What are XSS and CSRF

Cross-site scripting (XSS)

Cross-site scripting (or XSS) allows an attacker to execute arbitrary JavaScript within the browser of a victim user.

There are couple of types of XSS: reflected, stored, dom-based, and mutation XSS.

First, one is reflected XSS, which simply reflected script tags in the response. The browser identifies these code as a script block and executes them.

Reflected XSS. Reference: https://www.youtube.com/watch?v=EoaDgUgS6QA

Stored XSS is similar to the reflected one but more powerful. Instead reflected in the response, it is stored in the database and gets executed by pulling it out from where it is stored. For example, you can type some script tags(<script></script>) in some dummy website’s comment area. And whoever sees the comment gets infected automatically.

Stored XSS. Reference: https://www.youtube.com/watch?v=EoaDgUgS6QA

Dom-based XSS, which happens when the user’s input directly lands inside a dangerous part of JavaScript. The process entirely happens on the client-side.

https://owasp.org/www-community/attacks/DOM_Based_XSS#:~:text=DOM%20Based%20XSS%20(or%20as,in%20an%20%E2%80%9Cunexpected%E2%80%9D%20manner.

Mutation XSS

We all know that JavaScript has access to HTML DOM, which means we can use JavaScript to manipulate DOM. Plus, having control over another site’s JavaScript can execute many malicious actions such as stealing cookies.

In short, XSS just a JavaScript injection technique. The interesting point is that the browser sees the whole response data as HTML. As a result, the input that we send out is being reflected back in response. So, we can simply add <Script></Script> tags in input, and the browser will start to execute these scripts when it parses the response.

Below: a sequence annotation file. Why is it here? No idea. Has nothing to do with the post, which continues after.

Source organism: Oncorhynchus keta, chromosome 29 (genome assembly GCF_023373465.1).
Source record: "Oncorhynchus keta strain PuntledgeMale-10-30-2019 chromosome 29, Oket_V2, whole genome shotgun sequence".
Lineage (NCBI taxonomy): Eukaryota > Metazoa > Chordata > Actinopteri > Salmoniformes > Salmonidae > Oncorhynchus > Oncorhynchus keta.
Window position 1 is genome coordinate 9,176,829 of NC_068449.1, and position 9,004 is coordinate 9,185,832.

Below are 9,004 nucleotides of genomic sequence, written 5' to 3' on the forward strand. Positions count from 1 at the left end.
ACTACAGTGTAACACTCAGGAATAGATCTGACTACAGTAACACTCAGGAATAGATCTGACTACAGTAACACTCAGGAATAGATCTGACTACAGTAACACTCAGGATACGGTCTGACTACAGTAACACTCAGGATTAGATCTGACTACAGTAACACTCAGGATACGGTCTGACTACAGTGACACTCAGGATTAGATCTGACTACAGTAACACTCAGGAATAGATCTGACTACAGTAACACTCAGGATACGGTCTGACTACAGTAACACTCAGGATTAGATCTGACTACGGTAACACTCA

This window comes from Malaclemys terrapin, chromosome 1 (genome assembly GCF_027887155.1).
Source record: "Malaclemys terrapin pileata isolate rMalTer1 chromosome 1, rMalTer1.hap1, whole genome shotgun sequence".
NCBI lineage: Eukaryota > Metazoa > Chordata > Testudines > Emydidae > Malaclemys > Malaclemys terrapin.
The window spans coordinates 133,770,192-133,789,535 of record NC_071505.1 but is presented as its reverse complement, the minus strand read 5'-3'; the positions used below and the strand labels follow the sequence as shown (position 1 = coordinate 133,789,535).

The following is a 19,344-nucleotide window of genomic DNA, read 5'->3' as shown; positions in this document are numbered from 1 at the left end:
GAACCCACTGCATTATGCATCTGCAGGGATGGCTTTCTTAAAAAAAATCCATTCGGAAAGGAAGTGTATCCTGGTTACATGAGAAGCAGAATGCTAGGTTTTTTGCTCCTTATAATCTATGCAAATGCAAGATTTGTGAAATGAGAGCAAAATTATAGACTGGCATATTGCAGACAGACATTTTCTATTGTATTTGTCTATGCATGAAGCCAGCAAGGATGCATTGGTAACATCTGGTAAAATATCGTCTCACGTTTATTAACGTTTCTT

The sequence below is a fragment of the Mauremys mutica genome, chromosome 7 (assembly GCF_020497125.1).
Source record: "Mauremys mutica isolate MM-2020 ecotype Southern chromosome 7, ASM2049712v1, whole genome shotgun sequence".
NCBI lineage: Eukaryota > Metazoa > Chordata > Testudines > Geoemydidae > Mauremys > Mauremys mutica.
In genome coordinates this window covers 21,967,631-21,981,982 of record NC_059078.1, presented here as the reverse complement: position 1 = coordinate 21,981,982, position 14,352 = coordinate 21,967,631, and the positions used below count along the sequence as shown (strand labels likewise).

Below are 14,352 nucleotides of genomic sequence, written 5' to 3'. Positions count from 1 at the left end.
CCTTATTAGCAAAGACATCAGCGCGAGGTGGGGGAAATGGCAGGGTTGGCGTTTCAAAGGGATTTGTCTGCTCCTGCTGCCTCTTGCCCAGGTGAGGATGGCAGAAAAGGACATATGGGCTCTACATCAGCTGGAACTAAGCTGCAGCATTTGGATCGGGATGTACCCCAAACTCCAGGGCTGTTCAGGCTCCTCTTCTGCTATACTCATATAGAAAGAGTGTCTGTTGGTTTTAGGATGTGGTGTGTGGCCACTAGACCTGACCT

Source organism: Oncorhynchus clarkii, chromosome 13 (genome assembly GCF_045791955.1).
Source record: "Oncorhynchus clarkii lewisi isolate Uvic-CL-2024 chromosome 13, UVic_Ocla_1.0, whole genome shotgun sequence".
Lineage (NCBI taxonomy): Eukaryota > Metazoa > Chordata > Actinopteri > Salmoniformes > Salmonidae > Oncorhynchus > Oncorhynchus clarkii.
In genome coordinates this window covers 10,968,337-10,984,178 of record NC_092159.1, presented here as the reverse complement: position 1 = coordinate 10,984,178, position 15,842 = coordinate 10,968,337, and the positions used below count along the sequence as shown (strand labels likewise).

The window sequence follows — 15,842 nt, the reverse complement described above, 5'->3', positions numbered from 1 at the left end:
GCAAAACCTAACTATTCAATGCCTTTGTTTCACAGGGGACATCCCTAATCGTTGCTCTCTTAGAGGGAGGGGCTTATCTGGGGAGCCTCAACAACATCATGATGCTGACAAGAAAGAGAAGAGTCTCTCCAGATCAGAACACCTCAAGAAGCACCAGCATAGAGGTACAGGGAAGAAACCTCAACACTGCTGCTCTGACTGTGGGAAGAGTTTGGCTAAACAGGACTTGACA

Use a third-party library to sanitize JavaScript code, and spits out only clean HTML.

Popular frameworks like React, Vue, and Angular have helped deal with such problems.

Cross-site request forgery (or CSRF)

Cross-site request forgery (or CSRF) allows an attacker to induce a victim user to perform actions that they do not intend to. Let’s say you’ve logged in to an online bank website. And then you are lured to open a malicious web in another tab. This malicious web can forgery a request to the bank’s server to make some dangerous behaviors as cookies are sent automatically on every request you make to that domain regardless of your current domain. As a result, a forgery action happens in the context of your session.

Anti CSRF token

A CSRF token is a unique, secret, unpredictable value that is generated by the server-side application and transmitted to the client in such a way that it is included in a subsequent HTTP request made by the client. When the later request is made, the server-side application validates that the request includes the expected token and rejects the request if the token is missing or invalid.

Ref: https://www.youtube.com/watch?v=eWEgUcHPle0&t=2s

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A front-end developer who likes designing stuffs. Technical blog rookie. Loving sharing.